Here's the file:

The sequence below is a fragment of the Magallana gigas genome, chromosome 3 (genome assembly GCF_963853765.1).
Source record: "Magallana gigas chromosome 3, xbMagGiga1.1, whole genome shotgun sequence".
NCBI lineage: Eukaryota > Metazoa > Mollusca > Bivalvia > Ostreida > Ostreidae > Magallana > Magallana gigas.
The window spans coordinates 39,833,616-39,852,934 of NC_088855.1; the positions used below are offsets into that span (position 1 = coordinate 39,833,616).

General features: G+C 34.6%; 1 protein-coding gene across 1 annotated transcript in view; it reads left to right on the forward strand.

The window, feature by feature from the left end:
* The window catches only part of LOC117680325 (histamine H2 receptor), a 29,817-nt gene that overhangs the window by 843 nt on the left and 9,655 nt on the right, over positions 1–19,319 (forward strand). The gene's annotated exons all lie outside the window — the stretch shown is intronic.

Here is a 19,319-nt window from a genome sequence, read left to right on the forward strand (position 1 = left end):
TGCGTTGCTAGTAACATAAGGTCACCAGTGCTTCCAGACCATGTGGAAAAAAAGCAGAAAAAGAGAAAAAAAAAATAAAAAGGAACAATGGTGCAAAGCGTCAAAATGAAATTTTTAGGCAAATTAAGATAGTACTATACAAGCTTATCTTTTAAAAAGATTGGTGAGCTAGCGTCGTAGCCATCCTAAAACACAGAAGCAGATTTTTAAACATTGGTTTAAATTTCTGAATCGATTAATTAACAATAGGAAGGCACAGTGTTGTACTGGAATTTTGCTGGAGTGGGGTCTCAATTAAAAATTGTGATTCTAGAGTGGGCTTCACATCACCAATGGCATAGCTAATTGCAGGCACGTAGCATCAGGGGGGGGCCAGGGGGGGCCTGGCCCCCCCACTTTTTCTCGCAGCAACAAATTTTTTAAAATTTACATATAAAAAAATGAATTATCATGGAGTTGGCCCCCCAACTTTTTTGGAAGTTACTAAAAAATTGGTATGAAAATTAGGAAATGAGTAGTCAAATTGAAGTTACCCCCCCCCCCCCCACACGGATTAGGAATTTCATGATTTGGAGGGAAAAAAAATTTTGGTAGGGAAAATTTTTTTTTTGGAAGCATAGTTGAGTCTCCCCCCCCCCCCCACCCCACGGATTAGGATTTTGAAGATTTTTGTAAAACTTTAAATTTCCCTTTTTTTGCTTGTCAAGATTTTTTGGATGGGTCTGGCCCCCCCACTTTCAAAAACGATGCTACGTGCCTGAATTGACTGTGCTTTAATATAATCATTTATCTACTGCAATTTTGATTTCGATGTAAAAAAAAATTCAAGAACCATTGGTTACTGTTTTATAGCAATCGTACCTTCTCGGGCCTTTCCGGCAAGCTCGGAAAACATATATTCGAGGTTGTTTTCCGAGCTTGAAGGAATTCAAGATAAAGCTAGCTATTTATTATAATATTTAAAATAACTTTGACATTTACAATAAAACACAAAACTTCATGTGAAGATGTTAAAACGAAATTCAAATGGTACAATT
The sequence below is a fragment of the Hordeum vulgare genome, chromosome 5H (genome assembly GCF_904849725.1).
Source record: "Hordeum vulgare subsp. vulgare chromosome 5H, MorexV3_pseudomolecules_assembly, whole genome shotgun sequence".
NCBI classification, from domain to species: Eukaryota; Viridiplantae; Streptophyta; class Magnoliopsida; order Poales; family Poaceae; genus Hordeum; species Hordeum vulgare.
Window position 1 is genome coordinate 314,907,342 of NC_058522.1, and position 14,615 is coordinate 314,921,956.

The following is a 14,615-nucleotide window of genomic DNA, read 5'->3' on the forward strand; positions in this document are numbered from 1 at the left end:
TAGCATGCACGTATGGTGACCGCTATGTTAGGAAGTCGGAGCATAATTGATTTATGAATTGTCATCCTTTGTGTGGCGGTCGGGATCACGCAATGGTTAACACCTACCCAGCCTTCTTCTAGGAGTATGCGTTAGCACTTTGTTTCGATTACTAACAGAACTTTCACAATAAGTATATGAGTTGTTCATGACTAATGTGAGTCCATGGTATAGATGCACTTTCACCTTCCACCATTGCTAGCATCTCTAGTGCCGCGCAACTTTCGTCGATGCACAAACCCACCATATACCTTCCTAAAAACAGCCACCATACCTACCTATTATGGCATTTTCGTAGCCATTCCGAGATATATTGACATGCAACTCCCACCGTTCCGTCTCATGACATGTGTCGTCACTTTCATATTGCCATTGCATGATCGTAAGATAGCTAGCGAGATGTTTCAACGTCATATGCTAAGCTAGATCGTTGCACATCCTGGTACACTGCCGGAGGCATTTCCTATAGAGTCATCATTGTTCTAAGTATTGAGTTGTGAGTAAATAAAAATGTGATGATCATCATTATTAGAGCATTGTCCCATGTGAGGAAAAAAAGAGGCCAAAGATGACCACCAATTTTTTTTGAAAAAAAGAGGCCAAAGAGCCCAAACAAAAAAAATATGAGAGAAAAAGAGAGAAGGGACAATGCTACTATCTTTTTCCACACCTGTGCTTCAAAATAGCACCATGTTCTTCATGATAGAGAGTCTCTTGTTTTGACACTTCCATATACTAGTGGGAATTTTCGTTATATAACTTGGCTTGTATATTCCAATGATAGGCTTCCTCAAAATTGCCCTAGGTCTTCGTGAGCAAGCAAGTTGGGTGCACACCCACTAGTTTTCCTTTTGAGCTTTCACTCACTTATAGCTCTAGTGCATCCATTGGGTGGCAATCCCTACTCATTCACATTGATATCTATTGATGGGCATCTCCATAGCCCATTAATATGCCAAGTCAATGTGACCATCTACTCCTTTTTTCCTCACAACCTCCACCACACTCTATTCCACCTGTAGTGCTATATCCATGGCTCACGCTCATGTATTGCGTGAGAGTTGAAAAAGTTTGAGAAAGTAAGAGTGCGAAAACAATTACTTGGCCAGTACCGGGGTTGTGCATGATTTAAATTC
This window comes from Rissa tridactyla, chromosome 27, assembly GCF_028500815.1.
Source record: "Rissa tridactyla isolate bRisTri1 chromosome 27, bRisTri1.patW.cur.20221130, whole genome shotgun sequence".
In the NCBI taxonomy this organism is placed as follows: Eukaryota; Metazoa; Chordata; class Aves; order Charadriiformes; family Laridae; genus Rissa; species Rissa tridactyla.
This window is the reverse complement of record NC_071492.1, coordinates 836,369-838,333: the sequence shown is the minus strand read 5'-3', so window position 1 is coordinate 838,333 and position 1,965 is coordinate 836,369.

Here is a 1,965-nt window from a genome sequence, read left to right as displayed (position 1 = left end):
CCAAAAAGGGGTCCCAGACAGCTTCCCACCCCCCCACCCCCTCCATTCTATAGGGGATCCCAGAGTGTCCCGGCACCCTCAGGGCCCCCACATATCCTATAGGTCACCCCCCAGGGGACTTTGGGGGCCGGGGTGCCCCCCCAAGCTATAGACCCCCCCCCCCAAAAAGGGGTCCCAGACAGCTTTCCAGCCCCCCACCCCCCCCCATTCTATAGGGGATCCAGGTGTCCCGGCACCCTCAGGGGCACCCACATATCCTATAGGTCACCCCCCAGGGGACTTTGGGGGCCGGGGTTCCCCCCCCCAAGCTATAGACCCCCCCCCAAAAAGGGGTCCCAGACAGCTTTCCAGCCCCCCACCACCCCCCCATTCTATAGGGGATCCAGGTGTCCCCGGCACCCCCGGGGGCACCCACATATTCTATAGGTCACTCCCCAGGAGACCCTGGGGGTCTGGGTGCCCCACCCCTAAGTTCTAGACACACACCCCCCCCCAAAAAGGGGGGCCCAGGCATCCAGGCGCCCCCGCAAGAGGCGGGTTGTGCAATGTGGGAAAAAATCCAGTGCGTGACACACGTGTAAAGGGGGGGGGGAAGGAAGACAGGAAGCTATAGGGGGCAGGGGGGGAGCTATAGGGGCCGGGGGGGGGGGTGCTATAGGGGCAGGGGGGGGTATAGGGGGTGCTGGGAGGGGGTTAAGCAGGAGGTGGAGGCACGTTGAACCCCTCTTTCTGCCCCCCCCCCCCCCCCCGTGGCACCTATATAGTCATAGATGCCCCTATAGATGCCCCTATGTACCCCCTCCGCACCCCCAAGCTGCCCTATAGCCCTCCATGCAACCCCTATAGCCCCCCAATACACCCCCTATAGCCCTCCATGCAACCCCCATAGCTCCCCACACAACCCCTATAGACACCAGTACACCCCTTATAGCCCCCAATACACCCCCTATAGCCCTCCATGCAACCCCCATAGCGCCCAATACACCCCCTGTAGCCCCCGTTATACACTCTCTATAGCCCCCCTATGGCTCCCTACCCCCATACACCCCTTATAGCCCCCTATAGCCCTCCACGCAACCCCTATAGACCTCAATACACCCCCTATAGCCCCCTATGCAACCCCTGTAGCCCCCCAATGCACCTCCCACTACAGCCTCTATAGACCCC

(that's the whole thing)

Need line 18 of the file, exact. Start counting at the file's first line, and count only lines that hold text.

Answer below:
In the NCBI taxonomy this organism is placed as follows: Eukaryota; Metazoa; Chordata; class Aves; order Charadriiformes; family Laridae; genus Rissa; species Rissa tridactyla.